Therefore while certainly people can take advantage from the always improving actionable knowledge stored in digital artifacts (the very recent progresses of Artificial Intelligence clearly show this) it is of the utmost importance that everybody is appropriately educated in the science making this digital artifacts possible: Informatics.

That is why Informatics Europe, the association of European departments and research centers in Informatics I am the president of, together with the ACM Europe Council, has presented last March in Brussels to the European Commission the report “Informatics for All” advocating Informatics is taught to all students in school, starting in the primary school.

We suggested a two-tier approach: both (1) to introduce teaching of informatics as specialized subject, starting in primary and all the way up to secondary, and (2) to teach informatics (integrated in other subjects) as a method and a language capable to offer an additional and specific way to describe and explain phenomena.

The former is required to prepare citizens able to actively participate in the digital society in an informed way and to more safely and critically navigate and contribute to a fast expanding info-sphere consisting more and more of algorithms that may be biased or information that may be flawed or incomplete. The latter provides new and additional viewpoints in many scientific fields, by building and manipulating visible representations of physical laws and/or natural/social phenomena. Interactive simulations  (i.e., modeling a situation and exploring its possible evolution) made possible by informatics offer a very powerful tool to improve understanding  and informatics is unique in its capability of making concrete the abstract models defined by a simulation.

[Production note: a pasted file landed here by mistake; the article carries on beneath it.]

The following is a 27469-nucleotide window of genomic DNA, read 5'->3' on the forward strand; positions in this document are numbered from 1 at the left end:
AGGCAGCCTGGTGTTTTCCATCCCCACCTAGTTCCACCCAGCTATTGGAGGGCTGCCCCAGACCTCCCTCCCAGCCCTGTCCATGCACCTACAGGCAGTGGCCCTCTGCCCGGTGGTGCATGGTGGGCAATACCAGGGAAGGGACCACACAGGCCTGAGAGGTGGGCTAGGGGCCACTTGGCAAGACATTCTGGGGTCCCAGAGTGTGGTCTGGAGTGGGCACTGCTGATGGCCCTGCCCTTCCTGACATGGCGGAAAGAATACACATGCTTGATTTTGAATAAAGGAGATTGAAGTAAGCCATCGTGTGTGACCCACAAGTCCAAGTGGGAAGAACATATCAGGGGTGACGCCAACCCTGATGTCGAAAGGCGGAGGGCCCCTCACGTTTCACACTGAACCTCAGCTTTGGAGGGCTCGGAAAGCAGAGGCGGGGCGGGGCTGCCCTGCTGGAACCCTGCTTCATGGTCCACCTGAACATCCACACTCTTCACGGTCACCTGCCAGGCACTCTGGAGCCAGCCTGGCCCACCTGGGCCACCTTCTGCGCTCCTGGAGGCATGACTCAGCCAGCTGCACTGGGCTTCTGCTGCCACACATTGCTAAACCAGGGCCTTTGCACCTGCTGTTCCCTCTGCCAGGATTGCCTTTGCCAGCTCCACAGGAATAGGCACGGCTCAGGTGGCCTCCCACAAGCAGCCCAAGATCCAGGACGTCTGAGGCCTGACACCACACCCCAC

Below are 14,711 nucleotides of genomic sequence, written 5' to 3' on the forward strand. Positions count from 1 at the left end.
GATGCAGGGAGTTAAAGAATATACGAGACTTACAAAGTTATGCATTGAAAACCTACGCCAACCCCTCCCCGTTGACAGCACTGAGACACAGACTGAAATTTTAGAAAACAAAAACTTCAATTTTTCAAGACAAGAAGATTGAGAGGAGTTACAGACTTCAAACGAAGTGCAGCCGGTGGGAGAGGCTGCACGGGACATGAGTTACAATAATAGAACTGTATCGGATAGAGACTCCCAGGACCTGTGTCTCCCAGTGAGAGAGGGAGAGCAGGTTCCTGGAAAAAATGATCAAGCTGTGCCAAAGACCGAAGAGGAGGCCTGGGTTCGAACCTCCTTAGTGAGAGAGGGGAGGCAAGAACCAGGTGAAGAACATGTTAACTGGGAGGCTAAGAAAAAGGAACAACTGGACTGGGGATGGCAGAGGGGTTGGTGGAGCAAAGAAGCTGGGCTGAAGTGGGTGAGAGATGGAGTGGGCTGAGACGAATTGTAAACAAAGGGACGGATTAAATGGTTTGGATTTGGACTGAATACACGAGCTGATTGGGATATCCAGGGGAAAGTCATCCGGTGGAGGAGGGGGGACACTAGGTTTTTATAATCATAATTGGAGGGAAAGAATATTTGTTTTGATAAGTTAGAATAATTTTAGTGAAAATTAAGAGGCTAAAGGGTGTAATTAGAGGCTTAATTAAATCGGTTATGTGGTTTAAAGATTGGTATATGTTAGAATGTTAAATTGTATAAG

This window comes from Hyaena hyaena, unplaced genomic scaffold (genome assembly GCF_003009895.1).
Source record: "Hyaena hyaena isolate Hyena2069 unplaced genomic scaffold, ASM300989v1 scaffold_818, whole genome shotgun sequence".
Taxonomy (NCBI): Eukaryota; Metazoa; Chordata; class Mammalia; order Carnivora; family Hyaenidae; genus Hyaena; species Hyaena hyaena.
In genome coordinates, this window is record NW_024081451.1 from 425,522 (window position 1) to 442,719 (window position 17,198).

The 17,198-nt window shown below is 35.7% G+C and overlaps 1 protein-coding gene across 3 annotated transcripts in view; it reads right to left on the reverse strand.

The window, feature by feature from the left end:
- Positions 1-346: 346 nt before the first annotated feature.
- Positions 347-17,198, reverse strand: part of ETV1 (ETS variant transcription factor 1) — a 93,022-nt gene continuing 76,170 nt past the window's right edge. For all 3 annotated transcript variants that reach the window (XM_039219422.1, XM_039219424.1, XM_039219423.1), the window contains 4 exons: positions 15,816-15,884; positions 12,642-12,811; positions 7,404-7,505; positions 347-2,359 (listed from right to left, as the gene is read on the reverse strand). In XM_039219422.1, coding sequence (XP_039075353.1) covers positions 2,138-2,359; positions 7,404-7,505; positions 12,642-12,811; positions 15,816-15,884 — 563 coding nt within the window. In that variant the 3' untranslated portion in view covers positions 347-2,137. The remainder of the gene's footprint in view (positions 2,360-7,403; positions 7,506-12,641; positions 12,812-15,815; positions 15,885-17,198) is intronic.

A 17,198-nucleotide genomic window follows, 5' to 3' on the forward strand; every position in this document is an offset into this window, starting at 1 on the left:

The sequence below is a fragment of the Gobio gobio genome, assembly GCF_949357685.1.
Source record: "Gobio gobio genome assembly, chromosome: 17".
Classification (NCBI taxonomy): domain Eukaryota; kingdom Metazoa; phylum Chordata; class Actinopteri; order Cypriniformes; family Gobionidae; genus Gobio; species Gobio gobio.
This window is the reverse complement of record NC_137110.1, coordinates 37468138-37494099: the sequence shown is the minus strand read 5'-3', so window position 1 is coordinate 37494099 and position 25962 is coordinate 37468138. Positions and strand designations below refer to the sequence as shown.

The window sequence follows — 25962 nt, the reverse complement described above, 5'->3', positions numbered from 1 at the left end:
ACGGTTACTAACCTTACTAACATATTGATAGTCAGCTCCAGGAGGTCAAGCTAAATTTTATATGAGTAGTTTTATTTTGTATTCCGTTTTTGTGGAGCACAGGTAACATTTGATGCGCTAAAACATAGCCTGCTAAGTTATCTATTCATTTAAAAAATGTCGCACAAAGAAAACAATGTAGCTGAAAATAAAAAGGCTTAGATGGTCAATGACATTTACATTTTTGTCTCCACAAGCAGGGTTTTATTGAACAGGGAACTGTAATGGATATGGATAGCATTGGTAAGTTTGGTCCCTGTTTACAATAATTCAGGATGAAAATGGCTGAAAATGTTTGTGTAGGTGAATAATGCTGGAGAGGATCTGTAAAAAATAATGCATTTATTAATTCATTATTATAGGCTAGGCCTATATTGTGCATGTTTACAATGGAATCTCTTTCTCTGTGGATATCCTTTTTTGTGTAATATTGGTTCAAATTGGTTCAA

To this purpose, we have argued in our report, it is needed to work in three areas. Curriculum, to develop both school curricula for all levels and effective learning materials. Teachers, to appropriately educate them and provide them supporting tools and content to be effective in their action. Research, to understand what to teach, when to teach, how to teach (mathematics and other sciences had centuries to discover these, we need to know very soon).

This a grand educational challenge like one could have if Mathematics existed only at the university and – having understood the importance of the capability of exactly defining quantities and their relations – one had to plan to introduce it into all school levels.

We are facing this situation now in Europe for Informatics: digital society is here and we are not adequately preparing our students.

We need to act now!


[1] E. Nardelli, Senza la cultura informatica non bastano le tecnologie, April 2014, https://www.ilfattoquotidiano.it/2014/02/01/senza-la-cultura-informatica-non-bastano-le-tecnologie

[2] E. Nardelli, La RAI che vorrei: diffondere la “conoscenza in azione” per far crescere l’Italia, https://www.key4biz.it/la-rai-che-vorrei-e-nardelli-contribuisca-allalfabetizzazione-digitale/156540/

Read the second part

Author: Enrico Nardelli – University of Rome ‘Tor Vergata’